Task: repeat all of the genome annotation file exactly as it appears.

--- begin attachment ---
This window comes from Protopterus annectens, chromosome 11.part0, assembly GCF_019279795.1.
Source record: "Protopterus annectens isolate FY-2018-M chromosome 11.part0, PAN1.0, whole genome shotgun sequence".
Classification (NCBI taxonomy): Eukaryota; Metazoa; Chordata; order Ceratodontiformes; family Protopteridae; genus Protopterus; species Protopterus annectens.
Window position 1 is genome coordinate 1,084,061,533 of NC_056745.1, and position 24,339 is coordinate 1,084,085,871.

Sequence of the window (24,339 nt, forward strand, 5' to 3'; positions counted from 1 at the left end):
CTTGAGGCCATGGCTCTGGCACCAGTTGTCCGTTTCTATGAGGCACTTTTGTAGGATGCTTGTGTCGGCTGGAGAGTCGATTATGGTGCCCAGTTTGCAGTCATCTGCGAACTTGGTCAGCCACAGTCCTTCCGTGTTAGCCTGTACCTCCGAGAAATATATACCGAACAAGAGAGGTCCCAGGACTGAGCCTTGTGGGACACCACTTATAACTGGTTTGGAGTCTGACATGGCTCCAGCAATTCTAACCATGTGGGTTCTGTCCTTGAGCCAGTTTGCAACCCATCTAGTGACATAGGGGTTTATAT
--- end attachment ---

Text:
This window comes from Protopterus annectens, chromosome 11.part0, assembly GCF_019279795.1.
Source record: "Protopterus annectens isolate FY-2018-M chromosome 11.part0, PAN1.0, whole genome shotgun sequence".
Classification (NCBI taxonomy): Eukaryota; Metazoa; Chordata; order Ceratodontiformes; family Protopteridae; genus Protopterus; species Protopterus annectens.
Window position 1 is genome coordinate 1,084,061,533 of NC_056745.1, and position 24,339 is coordinate 1,084,085,871.

Sequence of the window (24,339 nt, forward strand, 5' to 3'; positions counted from 1 at the left end):
CTTGAGGCCATGGCTCTGGCACCAGTTGTCCGTTTCTATGAGGCACTTTTGTAGGATGCTTGTGTCGGCTGGAGAGTCGATTATGGTGCCCAGTTTGCAGTCATCTGCGAACTTGGTCAGCCACAGTCCTTCCGTGTTAGCCTGTACCTCCGAGAAATATATACCGAACAAGAGAGGTCCCAGGACTGAGCCTTGTGGGACACCACTTATAACTGGTTTGGAGTCTGACATGGCTCCAGCAATTCTAACCATGTGGGTTCTGTCCTTGAGCCAGTTTGCAACCCATCTAGTGACATAGGGGTTTATAT